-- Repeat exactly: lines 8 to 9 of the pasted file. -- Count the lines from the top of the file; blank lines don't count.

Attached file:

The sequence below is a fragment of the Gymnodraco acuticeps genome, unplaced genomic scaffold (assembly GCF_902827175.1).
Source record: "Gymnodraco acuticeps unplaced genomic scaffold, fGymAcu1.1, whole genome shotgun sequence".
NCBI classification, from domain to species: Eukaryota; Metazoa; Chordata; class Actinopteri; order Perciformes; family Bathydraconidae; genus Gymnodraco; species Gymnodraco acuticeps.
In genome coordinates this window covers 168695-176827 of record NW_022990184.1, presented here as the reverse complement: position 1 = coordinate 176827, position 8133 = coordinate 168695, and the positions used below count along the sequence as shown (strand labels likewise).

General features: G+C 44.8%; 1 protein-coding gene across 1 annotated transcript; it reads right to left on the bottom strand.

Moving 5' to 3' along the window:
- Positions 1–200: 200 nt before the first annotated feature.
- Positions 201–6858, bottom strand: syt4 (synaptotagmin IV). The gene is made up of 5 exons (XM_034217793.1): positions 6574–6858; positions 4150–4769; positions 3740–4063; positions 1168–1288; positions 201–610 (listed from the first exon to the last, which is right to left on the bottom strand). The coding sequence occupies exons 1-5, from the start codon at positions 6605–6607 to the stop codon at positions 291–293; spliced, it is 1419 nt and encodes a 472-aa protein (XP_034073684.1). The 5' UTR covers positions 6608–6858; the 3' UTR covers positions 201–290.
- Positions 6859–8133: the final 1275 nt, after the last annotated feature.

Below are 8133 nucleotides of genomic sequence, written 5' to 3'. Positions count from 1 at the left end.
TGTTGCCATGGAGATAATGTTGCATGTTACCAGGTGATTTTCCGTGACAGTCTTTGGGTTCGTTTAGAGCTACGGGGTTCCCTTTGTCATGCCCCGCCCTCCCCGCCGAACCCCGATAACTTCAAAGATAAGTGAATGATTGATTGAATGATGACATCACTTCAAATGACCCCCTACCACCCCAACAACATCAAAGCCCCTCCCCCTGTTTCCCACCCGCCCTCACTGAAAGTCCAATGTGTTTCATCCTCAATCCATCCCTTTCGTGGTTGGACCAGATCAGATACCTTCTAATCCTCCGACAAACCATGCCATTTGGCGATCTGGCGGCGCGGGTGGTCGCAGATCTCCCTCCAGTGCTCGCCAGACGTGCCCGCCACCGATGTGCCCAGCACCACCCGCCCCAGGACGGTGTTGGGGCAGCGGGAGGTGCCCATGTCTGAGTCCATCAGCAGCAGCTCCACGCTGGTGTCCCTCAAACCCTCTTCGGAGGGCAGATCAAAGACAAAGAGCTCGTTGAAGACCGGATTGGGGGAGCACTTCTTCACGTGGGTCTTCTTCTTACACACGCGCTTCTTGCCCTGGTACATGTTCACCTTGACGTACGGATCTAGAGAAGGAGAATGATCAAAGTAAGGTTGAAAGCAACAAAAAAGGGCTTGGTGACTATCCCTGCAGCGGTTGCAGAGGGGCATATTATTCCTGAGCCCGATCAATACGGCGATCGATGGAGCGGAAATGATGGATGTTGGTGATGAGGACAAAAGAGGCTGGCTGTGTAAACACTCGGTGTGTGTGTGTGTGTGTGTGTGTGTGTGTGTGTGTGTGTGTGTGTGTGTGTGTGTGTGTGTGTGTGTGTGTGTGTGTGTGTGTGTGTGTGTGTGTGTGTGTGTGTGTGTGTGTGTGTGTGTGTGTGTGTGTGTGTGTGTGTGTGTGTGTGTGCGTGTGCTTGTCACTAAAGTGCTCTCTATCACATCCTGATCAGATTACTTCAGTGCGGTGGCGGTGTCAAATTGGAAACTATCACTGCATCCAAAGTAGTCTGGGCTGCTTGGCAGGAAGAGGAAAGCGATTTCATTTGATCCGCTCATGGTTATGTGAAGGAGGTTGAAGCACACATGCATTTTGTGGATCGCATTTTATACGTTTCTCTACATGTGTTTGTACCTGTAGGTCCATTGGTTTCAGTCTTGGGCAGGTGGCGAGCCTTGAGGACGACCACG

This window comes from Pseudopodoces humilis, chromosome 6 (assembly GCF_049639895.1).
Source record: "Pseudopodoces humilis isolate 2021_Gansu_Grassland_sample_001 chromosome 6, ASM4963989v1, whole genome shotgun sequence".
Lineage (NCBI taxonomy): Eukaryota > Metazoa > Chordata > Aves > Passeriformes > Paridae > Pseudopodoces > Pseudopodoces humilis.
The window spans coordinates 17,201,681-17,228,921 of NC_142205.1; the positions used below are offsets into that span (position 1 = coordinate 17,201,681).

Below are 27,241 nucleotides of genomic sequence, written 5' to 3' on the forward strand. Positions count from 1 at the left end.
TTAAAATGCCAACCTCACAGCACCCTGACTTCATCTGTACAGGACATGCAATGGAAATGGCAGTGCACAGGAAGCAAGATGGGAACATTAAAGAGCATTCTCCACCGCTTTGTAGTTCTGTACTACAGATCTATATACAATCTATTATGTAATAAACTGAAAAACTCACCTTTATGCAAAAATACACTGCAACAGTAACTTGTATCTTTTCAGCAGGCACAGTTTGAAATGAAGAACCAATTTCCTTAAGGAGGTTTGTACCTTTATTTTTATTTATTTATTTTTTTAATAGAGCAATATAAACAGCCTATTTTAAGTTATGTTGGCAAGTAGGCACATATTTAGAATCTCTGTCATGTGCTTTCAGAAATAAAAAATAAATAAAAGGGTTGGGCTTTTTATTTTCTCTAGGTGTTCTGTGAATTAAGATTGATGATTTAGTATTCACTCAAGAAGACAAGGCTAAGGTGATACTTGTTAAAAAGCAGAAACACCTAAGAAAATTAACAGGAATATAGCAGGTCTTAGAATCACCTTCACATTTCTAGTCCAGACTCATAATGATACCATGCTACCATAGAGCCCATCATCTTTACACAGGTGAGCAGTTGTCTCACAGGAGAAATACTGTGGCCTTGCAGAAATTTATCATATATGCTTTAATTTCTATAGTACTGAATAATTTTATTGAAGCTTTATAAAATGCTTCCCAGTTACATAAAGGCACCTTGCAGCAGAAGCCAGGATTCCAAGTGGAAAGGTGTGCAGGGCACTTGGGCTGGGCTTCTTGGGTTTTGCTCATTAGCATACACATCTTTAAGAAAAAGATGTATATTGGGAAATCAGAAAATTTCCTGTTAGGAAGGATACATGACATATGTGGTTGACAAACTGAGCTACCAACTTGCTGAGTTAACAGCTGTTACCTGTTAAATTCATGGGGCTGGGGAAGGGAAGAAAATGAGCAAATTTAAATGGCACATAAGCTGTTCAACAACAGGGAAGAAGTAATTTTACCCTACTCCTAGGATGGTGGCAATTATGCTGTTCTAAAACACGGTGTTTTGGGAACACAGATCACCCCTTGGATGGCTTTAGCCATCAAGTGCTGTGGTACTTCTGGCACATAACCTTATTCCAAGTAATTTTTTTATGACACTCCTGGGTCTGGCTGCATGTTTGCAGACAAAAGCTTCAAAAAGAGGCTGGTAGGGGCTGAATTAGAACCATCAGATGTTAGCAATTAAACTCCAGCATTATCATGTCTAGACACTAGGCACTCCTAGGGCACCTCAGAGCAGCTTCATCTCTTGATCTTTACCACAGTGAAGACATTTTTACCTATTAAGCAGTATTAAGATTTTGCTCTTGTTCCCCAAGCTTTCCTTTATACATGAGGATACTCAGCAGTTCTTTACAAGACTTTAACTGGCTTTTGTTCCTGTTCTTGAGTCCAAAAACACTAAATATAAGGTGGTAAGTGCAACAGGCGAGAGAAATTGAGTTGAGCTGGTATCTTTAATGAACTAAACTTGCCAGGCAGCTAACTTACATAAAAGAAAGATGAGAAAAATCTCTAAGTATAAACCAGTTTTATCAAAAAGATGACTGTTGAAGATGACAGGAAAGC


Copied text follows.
- Positions 201–6858, bottom strand: syt4 (synaptotagmin IV). The gene is made up of 5 exons (XM_034217793.1): positions 6574–6858; positions 4150–4769; positions 3740–4063; positions 1168–1288; positions 201–610 (listed from the first exon to the last, which is right to left on the bottom strand). The coding sequence occupies exons 1-5, from the start codon at positions 6605–6607 to the stop codon at positions 291–293; spliced, it is 1419 nt and encodes a 472-aa protein (XP_034073684.1). The 5' UTR covers positions 6608–6858; the 3' UTR covers positions 201–290.
- Positions 6859–8133: the final 1275 nt, after the last annotated feature.